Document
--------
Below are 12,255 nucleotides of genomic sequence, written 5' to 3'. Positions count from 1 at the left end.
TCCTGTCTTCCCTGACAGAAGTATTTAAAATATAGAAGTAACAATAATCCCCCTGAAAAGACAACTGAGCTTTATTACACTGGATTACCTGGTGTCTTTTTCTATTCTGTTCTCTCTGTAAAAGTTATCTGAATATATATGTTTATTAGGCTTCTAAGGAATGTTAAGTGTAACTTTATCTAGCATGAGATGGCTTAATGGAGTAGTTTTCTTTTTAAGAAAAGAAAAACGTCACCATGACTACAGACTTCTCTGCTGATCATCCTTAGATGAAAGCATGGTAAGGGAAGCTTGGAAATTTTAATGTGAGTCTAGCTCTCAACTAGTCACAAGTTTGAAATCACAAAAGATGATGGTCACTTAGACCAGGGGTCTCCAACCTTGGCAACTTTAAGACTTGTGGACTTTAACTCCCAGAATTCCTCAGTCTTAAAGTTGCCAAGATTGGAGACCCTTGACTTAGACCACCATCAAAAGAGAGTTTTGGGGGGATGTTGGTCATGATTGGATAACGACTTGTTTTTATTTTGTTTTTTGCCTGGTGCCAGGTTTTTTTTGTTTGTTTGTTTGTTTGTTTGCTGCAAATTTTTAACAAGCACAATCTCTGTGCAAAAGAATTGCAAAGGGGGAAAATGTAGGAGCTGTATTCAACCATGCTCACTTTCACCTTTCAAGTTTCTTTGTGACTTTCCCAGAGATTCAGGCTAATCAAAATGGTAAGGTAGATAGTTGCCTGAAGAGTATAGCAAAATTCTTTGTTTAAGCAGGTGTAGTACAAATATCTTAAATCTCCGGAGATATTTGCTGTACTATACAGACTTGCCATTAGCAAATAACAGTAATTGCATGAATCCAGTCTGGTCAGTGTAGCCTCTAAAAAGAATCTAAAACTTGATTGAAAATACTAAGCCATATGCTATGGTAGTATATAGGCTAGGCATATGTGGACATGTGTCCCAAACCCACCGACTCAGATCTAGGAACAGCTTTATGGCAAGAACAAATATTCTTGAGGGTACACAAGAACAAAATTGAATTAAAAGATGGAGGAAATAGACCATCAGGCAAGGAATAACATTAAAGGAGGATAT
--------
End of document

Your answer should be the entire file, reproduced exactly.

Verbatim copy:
Below are 12,255 nucleotides of genomic sequence, written 5' to 3'. Positions count from 1 at the left end.
TCCTGTCTTCCCTGACAGAAGTATTTAAAATATAGAAGTAACAATAATCCCCCTGAAAAGACAACTGAGCTTTATTACACTGGATTACCTGGTGTCTTTTTCTATTCTGTTCTCTCTGTAAAAGTTATCTGAATATATATGTTTATTAGGCTTCTAAGGAATGTTAAGTGTAACTTTATCTAGCATGAGATGGCTTAATGGAGTAGTTTTCTTTTTAAGAAAAGAAAAACGTCACCATGACTACAGACTTCTCTGCTGATCATCCTTAGATGAAAGCATGGTAAGGGAAGCTTGGAAATTTTAATGTGAGTCTAGCTCTCAACTAGTCACAAGTTTGAAATCACAAAAGATGATGGTCACTTAGACCAGGGGTCTCCAACCTTGGCAACTTTAAGACTTGTGGACTTTAACTCCCAGAATTCCTCAGTCTTAAAGTTGCCAAGATTGGAGACCCTTGACTTAGACCACCATCAAAAGAGAGTTTTGGGGGGATGTTGGTCATGATTGGATAACGACTTGTTTTTATTTTGTTTTTTGCCTGGTGCCAGGTTTTTTTTGTTTGTTTGTTTGTTTGTTTGCTGCAAATTTTTAACAAGCACAATCTCTGTGCAAAAGAATTGCAAAGGGGGAAAATGTAGGAGCTGTATTCAACCATGCTCACTTTCACCTTTCAAGTTTCTTTGTGACTTTCCCAGAGATTCAGGCTAATCAAAATGGTAAGGTAGATAGTTGCCTGAAGAGTATAGCAAAATTCTTTGTTTAAGCAGGTGTAGTACAAATATCTTAAATCTCCGGAGATATTTGCTGTACTATACAGACTTGCCATTAGCAAATAACAGTAATTGCATGAATCCAGTCTGGTCAGTGTAGCCTCTAAAAAGAATCTAAAACTTGATTGAAAATACTAAGCCATATGCTATGGTAGTATATAGGCTAGGCATATGTGGACATGTGTCCCAAACCCACCGACTCAGATCTAGGAACAGCTTTATGGCAAGAACAAATATTCTTGAGGGTACACAAGAACAAAATTGAATTAAAAGATGGAGGAAATAGACCATCAGGCAAGGAATAACATTAAAGGAGGATAT